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Journal Article

Citation

Phillips M. Alcohol Clin. Exp. Res. 1984; 8(1): 51-53.

Copyright

(Copyright © 1984, John Wiley and Sons)

DOI

unavailable

PMID

6370024

Abstract

The object of this study was to measure how accurately drinkers report their consumption of alcohol. Twenty-two normal volunteers kept a written record of all alcoholic beverages they consumed in 1 week. During the same period, their actual intake was monitored by the sweat-patch test for alcohol consumption. Only nine subjects (40.9%) reported their alcohol consumption accurately; two (9.1%) overreported their intake, and 11 (50%) underreported their intake. Five (22.7%) of those who underreported their consumption claimed to have drunk no alcohol at all, but elevated ethanol levels in their sweat-patch tests indicated otherwise. These data suggest that self-reported claims concerning alcohol consumption or abstinence should be received with a degree of skepticism, and that greater emphasis should be placed upon objective laboratory tests for the diagnosis of alcohol abuse.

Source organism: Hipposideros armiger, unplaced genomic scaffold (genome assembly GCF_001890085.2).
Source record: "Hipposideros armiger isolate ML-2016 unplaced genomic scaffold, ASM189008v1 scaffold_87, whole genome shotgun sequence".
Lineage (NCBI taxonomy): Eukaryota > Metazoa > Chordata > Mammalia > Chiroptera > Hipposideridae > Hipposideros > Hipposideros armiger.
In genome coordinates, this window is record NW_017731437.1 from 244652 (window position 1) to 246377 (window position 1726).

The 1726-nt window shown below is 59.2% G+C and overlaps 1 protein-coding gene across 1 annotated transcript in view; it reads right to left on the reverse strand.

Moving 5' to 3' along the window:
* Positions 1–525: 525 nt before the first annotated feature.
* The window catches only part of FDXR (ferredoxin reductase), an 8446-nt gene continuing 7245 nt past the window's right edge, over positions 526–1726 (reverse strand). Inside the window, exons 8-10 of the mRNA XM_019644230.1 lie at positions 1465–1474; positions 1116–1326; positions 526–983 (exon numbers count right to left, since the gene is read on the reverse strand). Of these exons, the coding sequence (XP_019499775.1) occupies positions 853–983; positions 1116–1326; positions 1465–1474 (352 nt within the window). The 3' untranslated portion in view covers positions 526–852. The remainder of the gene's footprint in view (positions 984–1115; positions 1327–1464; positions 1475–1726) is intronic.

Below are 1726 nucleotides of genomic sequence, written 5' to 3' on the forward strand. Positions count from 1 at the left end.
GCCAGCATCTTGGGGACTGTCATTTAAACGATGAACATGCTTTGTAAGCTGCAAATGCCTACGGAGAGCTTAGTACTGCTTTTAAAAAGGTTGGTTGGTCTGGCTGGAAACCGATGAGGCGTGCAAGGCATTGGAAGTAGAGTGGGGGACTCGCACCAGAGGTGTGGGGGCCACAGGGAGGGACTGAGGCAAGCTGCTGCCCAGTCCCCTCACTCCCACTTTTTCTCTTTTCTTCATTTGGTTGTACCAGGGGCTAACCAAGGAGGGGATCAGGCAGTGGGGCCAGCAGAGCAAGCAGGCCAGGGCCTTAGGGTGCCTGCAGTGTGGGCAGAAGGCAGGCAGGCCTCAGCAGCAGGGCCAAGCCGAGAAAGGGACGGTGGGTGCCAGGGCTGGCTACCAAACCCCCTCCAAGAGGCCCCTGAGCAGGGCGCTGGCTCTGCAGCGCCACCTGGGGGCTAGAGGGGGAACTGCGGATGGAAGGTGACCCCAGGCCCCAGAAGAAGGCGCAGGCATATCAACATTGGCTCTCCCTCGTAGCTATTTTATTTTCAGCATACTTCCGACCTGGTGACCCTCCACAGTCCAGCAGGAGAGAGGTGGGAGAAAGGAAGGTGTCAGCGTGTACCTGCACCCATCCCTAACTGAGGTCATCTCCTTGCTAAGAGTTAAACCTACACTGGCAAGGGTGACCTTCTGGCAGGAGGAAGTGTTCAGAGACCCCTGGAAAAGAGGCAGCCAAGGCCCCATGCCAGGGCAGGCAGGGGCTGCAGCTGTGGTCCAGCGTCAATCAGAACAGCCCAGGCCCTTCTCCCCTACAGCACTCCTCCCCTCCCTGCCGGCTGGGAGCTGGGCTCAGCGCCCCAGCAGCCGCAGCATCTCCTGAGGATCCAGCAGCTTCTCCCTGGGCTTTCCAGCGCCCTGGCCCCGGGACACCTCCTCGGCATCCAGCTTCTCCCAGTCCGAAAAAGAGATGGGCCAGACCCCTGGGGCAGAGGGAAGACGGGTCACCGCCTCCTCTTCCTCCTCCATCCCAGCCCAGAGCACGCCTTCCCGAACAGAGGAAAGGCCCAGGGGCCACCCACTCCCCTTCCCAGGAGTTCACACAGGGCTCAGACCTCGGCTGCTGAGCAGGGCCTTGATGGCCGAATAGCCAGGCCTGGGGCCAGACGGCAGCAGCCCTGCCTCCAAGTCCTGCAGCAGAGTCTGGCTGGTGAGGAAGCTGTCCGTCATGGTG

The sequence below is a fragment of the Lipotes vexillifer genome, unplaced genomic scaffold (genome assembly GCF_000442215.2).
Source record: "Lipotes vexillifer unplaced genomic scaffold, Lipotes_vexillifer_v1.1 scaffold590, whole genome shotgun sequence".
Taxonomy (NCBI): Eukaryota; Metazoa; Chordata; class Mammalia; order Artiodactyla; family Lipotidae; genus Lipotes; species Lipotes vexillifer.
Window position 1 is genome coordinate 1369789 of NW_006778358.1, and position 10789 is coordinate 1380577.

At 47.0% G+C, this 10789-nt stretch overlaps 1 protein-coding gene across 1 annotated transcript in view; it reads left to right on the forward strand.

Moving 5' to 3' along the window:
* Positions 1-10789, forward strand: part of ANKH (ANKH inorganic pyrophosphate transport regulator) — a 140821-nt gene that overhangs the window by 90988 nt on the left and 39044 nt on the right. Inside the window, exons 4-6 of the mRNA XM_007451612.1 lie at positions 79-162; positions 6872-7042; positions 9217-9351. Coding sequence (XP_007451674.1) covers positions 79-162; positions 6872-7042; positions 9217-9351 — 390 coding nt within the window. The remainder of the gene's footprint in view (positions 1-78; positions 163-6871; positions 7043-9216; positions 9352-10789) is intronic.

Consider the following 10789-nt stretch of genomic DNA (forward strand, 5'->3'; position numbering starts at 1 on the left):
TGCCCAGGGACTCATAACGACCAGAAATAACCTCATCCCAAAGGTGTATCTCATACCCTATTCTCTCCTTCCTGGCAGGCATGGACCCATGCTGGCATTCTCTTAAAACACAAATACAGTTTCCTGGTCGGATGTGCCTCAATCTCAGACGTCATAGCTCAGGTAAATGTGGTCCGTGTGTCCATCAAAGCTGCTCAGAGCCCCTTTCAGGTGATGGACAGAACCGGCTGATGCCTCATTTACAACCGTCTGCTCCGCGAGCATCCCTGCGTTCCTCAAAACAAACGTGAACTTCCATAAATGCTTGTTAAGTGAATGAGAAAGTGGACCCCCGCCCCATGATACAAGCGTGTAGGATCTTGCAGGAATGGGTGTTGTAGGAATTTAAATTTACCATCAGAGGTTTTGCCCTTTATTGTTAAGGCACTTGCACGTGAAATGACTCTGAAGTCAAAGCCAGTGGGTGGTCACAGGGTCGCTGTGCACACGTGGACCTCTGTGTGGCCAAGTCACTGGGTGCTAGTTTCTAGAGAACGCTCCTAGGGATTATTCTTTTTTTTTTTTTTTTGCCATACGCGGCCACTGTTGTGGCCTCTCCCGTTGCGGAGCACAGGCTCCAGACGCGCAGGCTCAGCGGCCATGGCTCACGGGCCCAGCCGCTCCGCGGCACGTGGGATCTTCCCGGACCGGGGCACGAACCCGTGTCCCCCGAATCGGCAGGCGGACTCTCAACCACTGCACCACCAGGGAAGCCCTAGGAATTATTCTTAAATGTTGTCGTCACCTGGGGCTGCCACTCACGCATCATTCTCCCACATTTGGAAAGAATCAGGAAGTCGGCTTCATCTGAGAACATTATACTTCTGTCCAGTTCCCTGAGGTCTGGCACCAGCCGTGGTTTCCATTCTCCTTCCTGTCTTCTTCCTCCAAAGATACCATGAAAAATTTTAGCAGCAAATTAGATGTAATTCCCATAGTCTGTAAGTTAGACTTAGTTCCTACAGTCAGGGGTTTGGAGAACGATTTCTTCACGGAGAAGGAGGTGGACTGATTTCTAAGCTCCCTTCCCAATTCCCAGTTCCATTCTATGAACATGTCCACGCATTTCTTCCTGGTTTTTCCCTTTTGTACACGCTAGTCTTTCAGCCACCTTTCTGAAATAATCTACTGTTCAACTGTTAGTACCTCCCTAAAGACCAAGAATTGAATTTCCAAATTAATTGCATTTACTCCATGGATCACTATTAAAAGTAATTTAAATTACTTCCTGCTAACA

Language: en

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